Thomas Becket ‘a sign of eternal hope’ says Archbishop Justin


Becket 1

Archbishop Justin Welby addresses a symposium on Thomas Becket, Lambeth Palace, 27 May 2016. (Photograph: Lambeth Palace) 


The Archbishop of Canterbury gave a personal reflection on the continuing significance of Thomas Becket during a symposium on the martyred Archbishop held at Lambeth Palace this morning. 

Speakers at the symposium included the Ambassador of Hungary, His Excellency Péter Szabadhegy; the Minister of State of Foreign Affairs and Trade of Hungary, István Mikola; and Professor Eamon Duffy of the University of Cambridge, among other leading experts.

In his reflection Archbishop Justin Welby noted the ecumenical significance of Becket, who he said "has become one of the symbols within Europe for the whole church, a sign to the whole church; he calls us together."

Becket is "a figure who brings us together and enables us to reflect on the task and call of the church in the light of the challenges we face in modern Europe.” 

Within the church, he added, Becket is "a sign of eternal hope", and someone who calls the church to political awareness. 

Noting Becket's significance for him personally as the current Archbishop of Canterbury, Archbishop Justin said: "For me Becket is challenge and reassurance, inspiration, but ultimately a fellow receiver of the grace of God."


Read the text of Archbishop Justin's address: 

It’s a great privilege to have this gathering today, and particularly to have so many scholars and people who have studied the period and the impact of Becket, and I think we will learn a great deal. I’ve been asked to spend about ten minutes on a personal reflection, really.

I want to pick three or four particular aspects.

First of all, within the church: the ecumenical aspect. It is very noticeable that drawn together today is an ecumenical gathering. But that in itself, historically, would have been very odd. The ownership of Thomas of Canterbury was claimed by Rome and was then resisted by Henry VIII – it was rejected at the Reformation by Henry VIII. He [Becket] was held up as a model in the Counter-Reformation. But as time has gone he has become one of the symbols within Europe for the whole church, a sign to the whole church; he calls us together.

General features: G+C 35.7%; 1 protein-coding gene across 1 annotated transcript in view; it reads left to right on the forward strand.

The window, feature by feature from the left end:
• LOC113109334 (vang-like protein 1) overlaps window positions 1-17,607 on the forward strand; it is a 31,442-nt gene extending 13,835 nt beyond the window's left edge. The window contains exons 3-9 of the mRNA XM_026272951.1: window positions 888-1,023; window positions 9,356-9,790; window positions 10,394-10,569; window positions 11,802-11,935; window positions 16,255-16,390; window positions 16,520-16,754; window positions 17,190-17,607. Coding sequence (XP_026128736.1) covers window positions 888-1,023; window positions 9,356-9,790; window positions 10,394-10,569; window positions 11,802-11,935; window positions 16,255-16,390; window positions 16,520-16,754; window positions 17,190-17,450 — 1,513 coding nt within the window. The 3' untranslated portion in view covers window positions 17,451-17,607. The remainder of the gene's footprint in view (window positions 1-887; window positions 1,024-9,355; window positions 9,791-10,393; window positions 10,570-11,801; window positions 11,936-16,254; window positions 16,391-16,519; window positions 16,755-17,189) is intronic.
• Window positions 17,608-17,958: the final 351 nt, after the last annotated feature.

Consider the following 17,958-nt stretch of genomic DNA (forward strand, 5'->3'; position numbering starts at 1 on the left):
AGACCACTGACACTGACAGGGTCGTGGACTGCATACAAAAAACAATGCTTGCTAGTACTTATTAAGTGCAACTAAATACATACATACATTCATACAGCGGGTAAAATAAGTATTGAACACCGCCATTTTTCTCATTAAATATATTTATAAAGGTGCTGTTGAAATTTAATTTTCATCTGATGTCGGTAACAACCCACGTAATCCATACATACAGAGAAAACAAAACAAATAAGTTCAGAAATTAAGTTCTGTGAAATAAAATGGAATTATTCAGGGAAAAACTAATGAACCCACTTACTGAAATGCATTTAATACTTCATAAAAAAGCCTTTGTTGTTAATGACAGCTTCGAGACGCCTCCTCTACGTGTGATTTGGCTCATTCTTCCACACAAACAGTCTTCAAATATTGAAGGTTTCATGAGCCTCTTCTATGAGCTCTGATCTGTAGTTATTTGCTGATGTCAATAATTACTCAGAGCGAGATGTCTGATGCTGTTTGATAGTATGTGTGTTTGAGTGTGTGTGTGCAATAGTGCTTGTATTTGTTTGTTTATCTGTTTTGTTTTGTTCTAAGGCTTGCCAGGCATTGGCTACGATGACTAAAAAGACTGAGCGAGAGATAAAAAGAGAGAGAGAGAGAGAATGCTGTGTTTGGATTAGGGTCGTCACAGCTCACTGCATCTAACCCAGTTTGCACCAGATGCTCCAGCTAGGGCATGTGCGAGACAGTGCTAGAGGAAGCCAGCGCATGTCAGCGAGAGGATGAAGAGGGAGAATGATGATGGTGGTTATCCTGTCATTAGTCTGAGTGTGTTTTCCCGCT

On December 29th at Canterbury, huge numbers of people gather, we think quite often well over a thousand, sometimes almost two thousand, for a service in which the murder of Becket is, not quite re-enacted, but is recalled vividly in drama, through a sung Latin vespers, and then the Archbishop of the time goes and stands on the very spot where Becket was killed, and the account of the murder is acted out.

For the current Archbishop, whoever that may be, it is a very remarkable feeling. But people come from all over, from Catholics and people from across Europe, to be at the cathedral at that service; it’s one of the great services of the year at Canterbury.

Becket is a figure who brings us together and enables us to reflect on the task and call of the church in the light of the challenges we face in modern Europe.

Secondly, within the church, he is a sign of eternal hope. During dinner last night Professor [Eamon] Duffy was saying, as we discussed different views of relics, that it seems, to me, they point to two essential parts of what it is to be a Christian. The church is to be visible, flesh and bone, incarnated, and real. The church is to live as a body that trusts in the resurrection of the body in which all that we are in our lives is put into the hands of God.